- The Washington Times - Thursday, March 10, 2005

Nursing-home residents in three states contracted the hepatitis B virus while undergoing routine blood-glucose monitoring for diabetes in 2003 and 2004, the Centers for Disease Control and Prevention (CDC) reported today.

Epidemiologists described the HBV cases in Mississippi, North Carolina and California — some of which were fatal — in the latest issue of the CDC’s Morbidity and Mortality Weekly Report.

The findings emphasize the need for “education, training and consistent enforcement of recommendations targeting diabetes-care procedures” in nursing homes to ensure there is no transmission of contagious illness, the CDC said.

Regular monitoring of the glucose level in the blood is an important feature of diabetes care because diabetics are likely to experience complications if their blood sugar gets too high or too low. The blood is sampled using a device to prick the finger or forearm, then measured with a device known as a glucometer, or glucose monitor.

“Because of outbreaks of HBV associated with such testing, the CDC and [the Food and Drug Administration] have instructed since 1990 that fingerstick devices be restricted to individual use,” the scientists said.

But they noted that some long-term care facilities have not gotten the message, citing three outbreaks of HBV among residents.

The first case involved a nursing home in Mississippi, where two patients died of acute HBV infection in late 2003, and a third subsequently contracted the virus.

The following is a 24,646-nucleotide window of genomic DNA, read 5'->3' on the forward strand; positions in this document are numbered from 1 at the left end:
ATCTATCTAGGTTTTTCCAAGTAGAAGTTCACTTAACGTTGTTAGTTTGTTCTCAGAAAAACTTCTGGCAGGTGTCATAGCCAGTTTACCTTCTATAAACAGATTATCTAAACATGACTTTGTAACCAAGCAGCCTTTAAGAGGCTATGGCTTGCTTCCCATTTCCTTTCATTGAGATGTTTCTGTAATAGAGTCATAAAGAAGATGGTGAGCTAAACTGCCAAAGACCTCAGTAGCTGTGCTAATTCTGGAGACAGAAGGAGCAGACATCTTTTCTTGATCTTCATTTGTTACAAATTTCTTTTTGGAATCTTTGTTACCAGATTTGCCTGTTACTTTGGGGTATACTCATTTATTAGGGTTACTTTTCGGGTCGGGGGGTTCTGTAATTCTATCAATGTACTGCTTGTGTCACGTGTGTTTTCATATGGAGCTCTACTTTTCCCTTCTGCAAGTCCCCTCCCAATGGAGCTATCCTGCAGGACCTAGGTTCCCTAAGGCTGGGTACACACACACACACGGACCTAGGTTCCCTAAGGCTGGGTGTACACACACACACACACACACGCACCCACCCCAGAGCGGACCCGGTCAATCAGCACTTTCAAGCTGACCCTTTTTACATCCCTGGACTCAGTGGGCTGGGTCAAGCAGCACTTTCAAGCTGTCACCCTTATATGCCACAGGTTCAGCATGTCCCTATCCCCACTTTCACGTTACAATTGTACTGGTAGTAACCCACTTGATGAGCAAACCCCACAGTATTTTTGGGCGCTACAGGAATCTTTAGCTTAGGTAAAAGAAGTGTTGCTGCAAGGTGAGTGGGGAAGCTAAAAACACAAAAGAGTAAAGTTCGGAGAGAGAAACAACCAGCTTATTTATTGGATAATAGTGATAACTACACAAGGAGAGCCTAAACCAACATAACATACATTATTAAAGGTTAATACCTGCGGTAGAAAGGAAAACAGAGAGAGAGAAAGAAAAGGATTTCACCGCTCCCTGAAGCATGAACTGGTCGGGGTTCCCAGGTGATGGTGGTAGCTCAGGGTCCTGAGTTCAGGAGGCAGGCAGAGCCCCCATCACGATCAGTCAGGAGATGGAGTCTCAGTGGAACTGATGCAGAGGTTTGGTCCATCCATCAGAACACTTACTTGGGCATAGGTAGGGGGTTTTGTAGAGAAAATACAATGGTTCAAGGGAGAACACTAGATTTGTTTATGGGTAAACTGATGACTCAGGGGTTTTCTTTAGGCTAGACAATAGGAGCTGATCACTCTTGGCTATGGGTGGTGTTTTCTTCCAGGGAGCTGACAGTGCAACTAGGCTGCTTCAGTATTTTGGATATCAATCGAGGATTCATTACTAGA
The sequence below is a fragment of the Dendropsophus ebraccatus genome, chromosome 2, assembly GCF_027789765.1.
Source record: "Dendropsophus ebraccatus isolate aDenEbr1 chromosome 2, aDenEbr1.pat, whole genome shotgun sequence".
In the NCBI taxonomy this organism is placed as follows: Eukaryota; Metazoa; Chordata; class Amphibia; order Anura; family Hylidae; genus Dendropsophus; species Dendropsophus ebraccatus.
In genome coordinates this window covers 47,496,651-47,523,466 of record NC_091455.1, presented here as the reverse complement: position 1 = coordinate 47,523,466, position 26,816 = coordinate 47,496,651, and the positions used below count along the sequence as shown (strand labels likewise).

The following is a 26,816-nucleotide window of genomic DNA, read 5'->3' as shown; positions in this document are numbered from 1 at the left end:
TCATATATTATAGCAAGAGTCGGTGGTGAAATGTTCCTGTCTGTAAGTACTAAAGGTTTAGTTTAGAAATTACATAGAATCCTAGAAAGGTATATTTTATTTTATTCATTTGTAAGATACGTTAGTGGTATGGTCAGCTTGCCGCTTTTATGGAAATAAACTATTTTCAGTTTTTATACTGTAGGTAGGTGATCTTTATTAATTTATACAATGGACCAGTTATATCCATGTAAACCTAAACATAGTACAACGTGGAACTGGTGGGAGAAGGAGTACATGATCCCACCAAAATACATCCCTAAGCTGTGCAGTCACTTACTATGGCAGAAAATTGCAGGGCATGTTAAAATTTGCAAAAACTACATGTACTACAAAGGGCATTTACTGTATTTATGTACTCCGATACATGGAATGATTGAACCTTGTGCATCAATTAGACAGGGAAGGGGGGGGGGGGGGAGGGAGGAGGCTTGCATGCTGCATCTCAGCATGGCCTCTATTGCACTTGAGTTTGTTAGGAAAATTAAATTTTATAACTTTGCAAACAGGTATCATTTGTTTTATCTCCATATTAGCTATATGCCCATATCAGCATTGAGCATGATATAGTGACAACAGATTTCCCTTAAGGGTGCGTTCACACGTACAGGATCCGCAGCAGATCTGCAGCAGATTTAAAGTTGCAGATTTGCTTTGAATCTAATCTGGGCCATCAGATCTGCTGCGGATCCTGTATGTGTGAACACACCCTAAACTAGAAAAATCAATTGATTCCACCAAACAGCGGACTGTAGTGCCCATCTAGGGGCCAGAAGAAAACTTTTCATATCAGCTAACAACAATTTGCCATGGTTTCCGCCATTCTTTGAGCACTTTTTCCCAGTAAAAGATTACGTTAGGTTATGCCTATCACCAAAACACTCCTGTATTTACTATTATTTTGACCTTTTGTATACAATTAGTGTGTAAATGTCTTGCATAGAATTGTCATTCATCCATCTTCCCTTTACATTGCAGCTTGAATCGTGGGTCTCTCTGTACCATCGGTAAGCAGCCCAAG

Blood tests were conducted on all residents of the institution, and results showed that 15 residents, or 9 percent of the total, had acute HBV and another was chronically infected.

An investigation found that all residents with HBV were monitored at the same nursing station. One glucometer and one finger-stick device had been used and neither was disinfected between use on patients.

In another case early last year, the Los Angeles County Department of Health learned about four diabetics in an assisted-living center in that jurisdiction who had acute HBV. Investigators tested all diabetic residents at the center who had undergone finger-stick glucose monitoring in the previous six months and found that eight, or 36 percent, had acute HBV.

The probe showed that most patients who had daily finger sticks by nurses developed HBV, while diabetics who performed their own finger sticks did not. Staffers said nurses routinely performed finger sticks without wearing gloves or washing their hands between patients.

A third outbreak of HBV was reported in 2003 at a North Carolina nursing home. All residents were tested, and nearly one-fifth of those who received finger sticks for glucose monitoring were found to have acute HBV.

Staffers told investigators that on some days, health care workers performed as many as 20 finger sticks on patients per shift, without cleaning the glucometer.

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